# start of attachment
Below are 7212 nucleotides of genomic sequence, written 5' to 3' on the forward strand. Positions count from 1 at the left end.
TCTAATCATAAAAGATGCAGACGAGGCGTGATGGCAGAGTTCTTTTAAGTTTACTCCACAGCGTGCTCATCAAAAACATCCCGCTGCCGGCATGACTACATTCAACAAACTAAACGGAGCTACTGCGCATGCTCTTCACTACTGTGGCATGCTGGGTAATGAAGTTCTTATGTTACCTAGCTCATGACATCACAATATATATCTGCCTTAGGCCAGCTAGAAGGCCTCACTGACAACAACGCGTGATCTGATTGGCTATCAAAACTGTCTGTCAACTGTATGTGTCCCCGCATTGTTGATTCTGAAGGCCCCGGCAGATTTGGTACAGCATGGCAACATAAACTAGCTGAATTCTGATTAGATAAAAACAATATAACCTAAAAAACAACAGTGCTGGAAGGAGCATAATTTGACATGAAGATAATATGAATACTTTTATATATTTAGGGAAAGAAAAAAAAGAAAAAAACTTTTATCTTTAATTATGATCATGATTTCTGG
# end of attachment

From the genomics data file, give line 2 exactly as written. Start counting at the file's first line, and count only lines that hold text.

TCTAATCATAAAAGATGCAGACGAGGCGTGATGGCAGAGTTCTTTTAAGTTTACTCCACAGCGTGCTCATCAAAAACATCCCGCTGCCGGCATGACTACATTCAACAAACTAAACGGAGCTACTGCGCATGCTCTTCACTACTGTGGCATGCTGGGTAATGAAGTTCTTATGTTACCTAGCTCATGACATCACAATATATATCTGCCTTAGGCCAGCTAGAAGGCCTCACTGACAACAACGCGTGATCTGATTGGCTATCAAAACTGTCTGTCAACTGTATGTGTCCCCGCATTGTTGATTCTGAAGGCCCCGGCAGATTTGGTACAGCATGGCAACATAAACTAGCTGAATTCTGATTAGATAAAAACAATATAACCTAAAAAACAACAGTGCTGGAAGGAGCATAATTTGACATGAAGATAATATGAATACTTTTATATATTTAGGGAAAGAAAAAAAAGAAAAAAACTTTTATCTTTAATTATGATCATGATTTCTGG